Stop pushing against your parents
Yes, your parents might seem like idiots (I already explained why), but they’re not. They, just like you, are doing the best they can. They, just like you, are fallible. They, just like you, are still figuring it out. It will actually do you both good to remember that (parents holding themselves to a standard of perfection freak out the most).
The one thing you want to remember is that they love you, and they feel a responsibility for your safety and well-being that you may not fully understand until you’re a parent yourself. They can’t just leave you alone. They can’t just stop worrying about you. Believe me, they often wish they could. They’re not worried about you because they think you’re such a screw up. They’re worried about you because part of them still sees you as that little helpless baby. They’re scared to death every time you leave the house that something will happen to you. Your pain is their pain, and when you hurt and they have no idea how to fix it, it tears them apart. That’s why they sometimes act so weird, even getting mad at you for something that has caused you pain. They feel powerless to make it better, to protect you against all the possible dangers of the world. This is also why they try to control you – they figure it’s the only way to keep you safe.
No, none of this is your fault or even fair to you. But it does help if you remember that your parents aren’t being assholes. They’re scared. All. The. Time. If you remember this when you’re dealing with your parents, if you don’t deliberately trigger their fear but aim to soothe it in your approach, you’ll get a lot less push back from them (because it isn’t just up to them to cater to you. You can also meet them half way). For example, if you acknowledge and address their fears as you talk to them, (“I realize you’re worried about me driving and I know that it can be dangerous, but I also believe that I’m a very safe driver. I pay attention. I’m aware of other drivers and I am responsible, and I feel that the more practice I get, the better driver I’ll become.”), you’ll have a much better chance of having an actual dialogue with them rather than a screaming match.
Remember that, from an LOA point of view, whatever you push against, you get more of. So, if you insist that your parents are just stupid and brain dead and that things won’t change until you move out, that’s exactly what you’ll get more of. Good luck with that. Adopt the mindset that when your parents freak out, they’re just scared and do your best to have compassion for them.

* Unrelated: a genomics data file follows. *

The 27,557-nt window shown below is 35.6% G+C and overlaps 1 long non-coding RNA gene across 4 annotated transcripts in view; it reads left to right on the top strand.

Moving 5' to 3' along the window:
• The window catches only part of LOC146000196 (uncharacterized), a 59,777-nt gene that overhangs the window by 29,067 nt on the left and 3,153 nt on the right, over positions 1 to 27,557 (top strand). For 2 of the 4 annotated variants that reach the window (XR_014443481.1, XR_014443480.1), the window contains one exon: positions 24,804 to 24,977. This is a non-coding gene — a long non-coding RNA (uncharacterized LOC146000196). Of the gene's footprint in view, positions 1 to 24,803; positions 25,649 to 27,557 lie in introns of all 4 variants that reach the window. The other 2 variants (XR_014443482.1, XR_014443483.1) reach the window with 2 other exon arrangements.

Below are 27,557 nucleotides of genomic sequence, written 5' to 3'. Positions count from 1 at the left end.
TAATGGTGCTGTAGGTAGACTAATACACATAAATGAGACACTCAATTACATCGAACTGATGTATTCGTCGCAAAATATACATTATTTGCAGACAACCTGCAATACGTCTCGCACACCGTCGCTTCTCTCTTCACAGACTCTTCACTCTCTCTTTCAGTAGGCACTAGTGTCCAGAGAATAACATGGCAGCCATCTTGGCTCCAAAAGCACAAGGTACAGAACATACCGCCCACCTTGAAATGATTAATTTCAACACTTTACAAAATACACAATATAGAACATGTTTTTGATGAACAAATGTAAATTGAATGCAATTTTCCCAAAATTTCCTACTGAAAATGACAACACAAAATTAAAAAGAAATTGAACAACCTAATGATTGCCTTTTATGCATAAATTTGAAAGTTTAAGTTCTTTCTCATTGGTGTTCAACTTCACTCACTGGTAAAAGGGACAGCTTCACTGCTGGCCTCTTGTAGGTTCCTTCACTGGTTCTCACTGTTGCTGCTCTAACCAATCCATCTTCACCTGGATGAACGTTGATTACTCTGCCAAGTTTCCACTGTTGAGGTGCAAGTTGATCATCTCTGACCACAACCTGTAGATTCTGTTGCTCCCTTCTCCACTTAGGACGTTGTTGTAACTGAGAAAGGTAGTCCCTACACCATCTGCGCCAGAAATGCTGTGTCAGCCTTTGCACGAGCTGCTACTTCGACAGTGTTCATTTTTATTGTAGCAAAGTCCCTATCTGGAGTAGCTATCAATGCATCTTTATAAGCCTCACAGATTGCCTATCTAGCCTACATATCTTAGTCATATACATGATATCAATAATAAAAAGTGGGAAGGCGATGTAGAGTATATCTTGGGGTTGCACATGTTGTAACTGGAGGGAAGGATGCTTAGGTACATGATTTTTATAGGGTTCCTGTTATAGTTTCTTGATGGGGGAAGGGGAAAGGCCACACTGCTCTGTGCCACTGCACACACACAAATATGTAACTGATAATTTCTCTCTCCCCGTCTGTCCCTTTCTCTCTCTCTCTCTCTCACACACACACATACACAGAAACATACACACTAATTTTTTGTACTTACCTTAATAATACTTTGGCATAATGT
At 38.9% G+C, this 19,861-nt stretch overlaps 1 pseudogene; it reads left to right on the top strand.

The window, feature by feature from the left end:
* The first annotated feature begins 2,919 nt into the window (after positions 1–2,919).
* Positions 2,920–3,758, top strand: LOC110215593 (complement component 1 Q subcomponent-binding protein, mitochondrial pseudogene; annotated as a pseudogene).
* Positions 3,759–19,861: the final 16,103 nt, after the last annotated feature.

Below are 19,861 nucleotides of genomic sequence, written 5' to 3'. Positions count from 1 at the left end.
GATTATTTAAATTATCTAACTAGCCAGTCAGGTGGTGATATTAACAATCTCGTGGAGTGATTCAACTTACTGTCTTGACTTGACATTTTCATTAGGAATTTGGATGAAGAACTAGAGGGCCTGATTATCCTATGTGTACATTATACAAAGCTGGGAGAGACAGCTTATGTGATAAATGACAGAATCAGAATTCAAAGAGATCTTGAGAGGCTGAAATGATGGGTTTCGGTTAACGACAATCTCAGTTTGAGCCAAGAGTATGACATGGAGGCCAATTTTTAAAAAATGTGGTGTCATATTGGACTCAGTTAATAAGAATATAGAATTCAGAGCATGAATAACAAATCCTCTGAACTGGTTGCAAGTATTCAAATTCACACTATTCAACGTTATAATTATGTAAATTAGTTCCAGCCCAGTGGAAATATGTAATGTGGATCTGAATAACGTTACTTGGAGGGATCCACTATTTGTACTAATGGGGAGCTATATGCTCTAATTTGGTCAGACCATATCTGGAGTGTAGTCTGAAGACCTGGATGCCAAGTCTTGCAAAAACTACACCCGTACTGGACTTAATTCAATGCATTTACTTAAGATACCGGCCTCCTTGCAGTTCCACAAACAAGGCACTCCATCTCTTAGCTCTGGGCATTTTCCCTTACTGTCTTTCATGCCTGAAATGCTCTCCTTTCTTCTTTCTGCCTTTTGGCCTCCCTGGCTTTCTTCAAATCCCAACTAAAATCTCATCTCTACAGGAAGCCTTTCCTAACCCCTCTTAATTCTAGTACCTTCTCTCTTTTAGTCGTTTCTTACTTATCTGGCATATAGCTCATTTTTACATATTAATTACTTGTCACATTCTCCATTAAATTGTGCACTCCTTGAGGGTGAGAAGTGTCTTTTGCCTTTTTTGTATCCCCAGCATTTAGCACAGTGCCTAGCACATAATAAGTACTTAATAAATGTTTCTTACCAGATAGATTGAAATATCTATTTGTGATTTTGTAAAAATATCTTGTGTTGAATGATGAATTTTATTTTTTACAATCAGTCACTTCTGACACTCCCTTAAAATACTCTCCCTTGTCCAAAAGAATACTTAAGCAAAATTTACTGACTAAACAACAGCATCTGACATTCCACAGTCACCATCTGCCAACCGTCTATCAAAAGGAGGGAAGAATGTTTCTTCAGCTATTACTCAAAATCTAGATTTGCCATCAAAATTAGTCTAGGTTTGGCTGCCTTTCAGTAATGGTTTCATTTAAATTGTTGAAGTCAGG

Don’t wait until you move out to be free
Don’t see your move out date as a kind of release from prison. I get it, it’s harder to exercise your independence while you’re still living at home. But you know what? A lot of adults would argue that it’s nearly impossible to exercise independence while in an office job, or if you have kids, or if you don’t earn more than a certain amount of money, or if you have elderly parents to care for, or a horrible mother in law, or whatever. You can put yourself in prison at any age and for any reason. These are all just excuses to feel limitation.
If you decide that you won’t have any freedom until you’re 18, you won’t. But it won’t be anyone’s doing but yours. And this is where the valuable lesson for you lies – if you can learn to feel free in what seems like a restrictive environment, if you can exercise that power now, you will set yourself up for a lifetime of freedom. If you buy into the idea that your freedom is tied to other people on the other hand, if you give your power away, you’ll be volunteering for a life of slavery.
It isn’t up to your parents to grant you your freedom, no matter what it seems like. You can manifest a different version of your parents, one that isn’t as controlling, for example, any time. Not pushing against them is a good start. Here are a few more tips that will help you align with this new vibration:
- Focus on and celebrate the decisions you can make, instead of the ones you can’t. Every decision you can make represents a little freedom. Talk about what you’re allowed to do, rather than what’s forbidden. And yes, I understand that this won’t be easy. But this is how you change your energy.
- Become aware of your preferences. Even if your parents are making a decision, you can still become aware of what you would’ve preferred and why. This is an exercise in self-awareness, and something that a lot of adults still struggle with. It’s easy to bitch about what you don’t want. It’s a bit more work but infinitely more valuable to figure out what you want instead and why (and keep in mind that the why can’t be to piss everyone off. You’re going to have to dig deeper than that). Your true WHY will take all the other people out of the equation. It will feel right to you. It will require that you get still and check in with how you truly feel. It means acknowledging your emotions. This is the self-work that all of my adult clients are doing, and it will work just as well for you.
- Use your imagination. Focus on what you want, even if it’s not currently in your reality. This is what your imagination is for. As you do this, generate the feeling that you want this thing to give you. You have to be willing to emanate the feeling first, before what that feeling represents can come into your life. And don’t be afraid to dream big. If you knew what you were truly capable of achieving, you’d never limit yourself in any way.
- Don’t focus on the HOW. There will be a lot of things that you want that you have no idea how to get. There will be things you want that you’re convinced can’t happen. “My mom will say no”, is something that shuts down a lot of dreams. Take your mom and everyone else out of the equation. Forget about HOW you’ll get what you want. Just focus on what you want and let it feel good to you. You’ll be surprised by how the Universe can line up things you thought were impossible if you just let go of trying to figure out the HOW.
Stop trying to get anyone’s validation